Adding the UDI number to product packaging is not enough to improve our knowledge about devices, unless:
- Hospitals and health systems are committed to capturing and tracking that information;
- Health care software vendors work with those hospitals to help store and retrieve the information; and,
- Data standards organizations, such as Health Level Seven (HL7) and the Accredited Standards Committee (ASC) X12, help to develop tools for communicating that information between systems.
Integrating UDI all the way along the information pipeline including claims would allow us—and other researchers that utilize health plan data—to evaluate devices much in the same way that we utilize claims information for other purposes, such as examining prescription drug use and subsequent outcomes . Many organizations working to incorporate UDI into claims—including Aetna, the Society of Thoracic Surgeons, the American College of Cardiology, the National Association of ACOs, the Pew Charitable Trusts, and many others—argue that including UDI numbers in claims will provide better real-world data to evaluate long-terms outcomes associated with specific products.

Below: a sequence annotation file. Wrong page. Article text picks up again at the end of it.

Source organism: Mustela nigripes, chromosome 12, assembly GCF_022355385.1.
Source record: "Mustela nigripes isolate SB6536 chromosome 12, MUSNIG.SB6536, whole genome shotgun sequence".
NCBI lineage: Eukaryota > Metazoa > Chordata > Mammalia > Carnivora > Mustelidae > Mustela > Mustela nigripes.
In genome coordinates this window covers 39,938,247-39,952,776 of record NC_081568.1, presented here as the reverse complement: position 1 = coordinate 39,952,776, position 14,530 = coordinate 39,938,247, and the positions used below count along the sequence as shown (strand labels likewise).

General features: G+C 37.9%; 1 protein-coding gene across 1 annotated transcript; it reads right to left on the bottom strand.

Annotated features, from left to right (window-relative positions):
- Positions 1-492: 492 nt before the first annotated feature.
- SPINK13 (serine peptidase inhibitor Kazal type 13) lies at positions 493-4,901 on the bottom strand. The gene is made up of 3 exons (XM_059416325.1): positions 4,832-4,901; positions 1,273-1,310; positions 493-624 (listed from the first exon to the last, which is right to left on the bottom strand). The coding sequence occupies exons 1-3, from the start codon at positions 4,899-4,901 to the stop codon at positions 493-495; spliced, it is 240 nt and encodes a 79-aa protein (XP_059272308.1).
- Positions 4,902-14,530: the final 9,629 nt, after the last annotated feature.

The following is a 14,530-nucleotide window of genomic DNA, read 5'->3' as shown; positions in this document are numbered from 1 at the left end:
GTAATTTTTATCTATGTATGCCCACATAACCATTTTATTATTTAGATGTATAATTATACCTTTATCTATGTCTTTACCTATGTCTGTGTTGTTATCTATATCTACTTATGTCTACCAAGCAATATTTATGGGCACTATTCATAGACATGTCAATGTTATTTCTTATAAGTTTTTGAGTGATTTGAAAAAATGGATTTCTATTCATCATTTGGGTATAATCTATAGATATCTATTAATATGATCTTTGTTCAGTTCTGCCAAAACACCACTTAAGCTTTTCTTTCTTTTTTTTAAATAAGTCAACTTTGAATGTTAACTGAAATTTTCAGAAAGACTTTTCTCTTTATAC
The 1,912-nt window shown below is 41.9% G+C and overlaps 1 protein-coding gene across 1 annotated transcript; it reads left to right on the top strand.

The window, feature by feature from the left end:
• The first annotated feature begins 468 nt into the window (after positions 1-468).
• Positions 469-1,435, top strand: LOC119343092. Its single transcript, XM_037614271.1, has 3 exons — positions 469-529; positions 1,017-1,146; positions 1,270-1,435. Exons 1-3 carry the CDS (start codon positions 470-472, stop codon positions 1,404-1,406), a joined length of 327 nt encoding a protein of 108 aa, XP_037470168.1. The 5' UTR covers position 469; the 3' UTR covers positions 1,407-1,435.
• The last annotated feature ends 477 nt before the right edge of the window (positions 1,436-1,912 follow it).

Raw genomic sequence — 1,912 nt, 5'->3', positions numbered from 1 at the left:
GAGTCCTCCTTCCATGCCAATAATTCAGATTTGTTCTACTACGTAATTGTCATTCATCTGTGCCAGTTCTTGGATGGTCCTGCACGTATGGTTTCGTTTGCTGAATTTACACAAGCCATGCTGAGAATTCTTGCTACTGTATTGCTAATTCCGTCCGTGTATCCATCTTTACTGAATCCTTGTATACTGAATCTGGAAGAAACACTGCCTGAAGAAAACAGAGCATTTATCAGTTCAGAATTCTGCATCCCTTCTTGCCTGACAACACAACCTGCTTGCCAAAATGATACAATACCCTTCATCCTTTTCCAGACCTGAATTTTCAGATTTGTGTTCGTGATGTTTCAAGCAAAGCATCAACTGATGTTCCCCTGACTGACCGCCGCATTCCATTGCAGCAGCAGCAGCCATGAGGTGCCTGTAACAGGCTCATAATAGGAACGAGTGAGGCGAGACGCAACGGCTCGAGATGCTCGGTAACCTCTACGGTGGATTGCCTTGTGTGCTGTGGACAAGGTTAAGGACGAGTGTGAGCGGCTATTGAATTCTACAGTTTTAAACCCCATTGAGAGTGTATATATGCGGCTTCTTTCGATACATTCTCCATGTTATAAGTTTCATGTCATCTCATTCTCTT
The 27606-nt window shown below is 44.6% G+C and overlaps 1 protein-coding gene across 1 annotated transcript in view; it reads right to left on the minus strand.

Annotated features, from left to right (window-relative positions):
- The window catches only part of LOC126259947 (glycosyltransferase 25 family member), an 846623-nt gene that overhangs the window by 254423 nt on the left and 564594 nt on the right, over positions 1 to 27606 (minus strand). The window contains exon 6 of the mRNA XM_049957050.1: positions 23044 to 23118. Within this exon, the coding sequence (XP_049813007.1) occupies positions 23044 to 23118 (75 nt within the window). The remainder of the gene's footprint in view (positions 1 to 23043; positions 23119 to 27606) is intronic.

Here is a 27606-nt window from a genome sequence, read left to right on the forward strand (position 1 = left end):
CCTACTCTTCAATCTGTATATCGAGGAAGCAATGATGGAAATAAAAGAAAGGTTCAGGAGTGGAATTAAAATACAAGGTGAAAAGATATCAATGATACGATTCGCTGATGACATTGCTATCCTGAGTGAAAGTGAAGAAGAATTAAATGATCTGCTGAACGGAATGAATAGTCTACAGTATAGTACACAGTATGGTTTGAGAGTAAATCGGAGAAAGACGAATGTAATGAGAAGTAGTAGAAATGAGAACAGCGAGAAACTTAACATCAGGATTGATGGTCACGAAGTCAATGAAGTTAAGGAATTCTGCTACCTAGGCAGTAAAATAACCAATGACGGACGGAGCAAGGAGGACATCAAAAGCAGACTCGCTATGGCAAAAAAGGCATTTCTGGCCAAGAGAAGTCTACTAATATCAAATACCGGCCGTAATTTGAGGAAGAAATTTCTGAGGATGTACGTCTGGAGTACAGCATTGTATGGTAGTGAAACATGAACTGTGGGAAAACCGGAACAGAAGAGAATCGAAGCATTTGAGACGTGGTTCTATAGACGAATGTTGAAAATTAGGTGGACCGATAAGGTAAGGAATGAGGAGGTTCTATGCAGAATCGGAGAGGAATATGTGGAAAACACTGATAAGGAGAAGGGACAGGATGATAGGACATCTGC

Some have suggested that claims data are imperfect because patients may switch health plans or lack insurance, but as our demonstration highlights, claims data are already used for analysis and can provide earlier warning signs of product failures. Upgrading claims to accommodate UDI requires updates to the standard form used by all hospitals and health plans, a form that is updated by the Centers for Medicare & Medicaid Services (CMS), based on standards proposed by ASC X12. The form is updated infrequently with the next update expected in 2019 or 2020. Missing that window would delay the inclusion of this information—and analyses similar to our Essure demonstration—for at least a decade.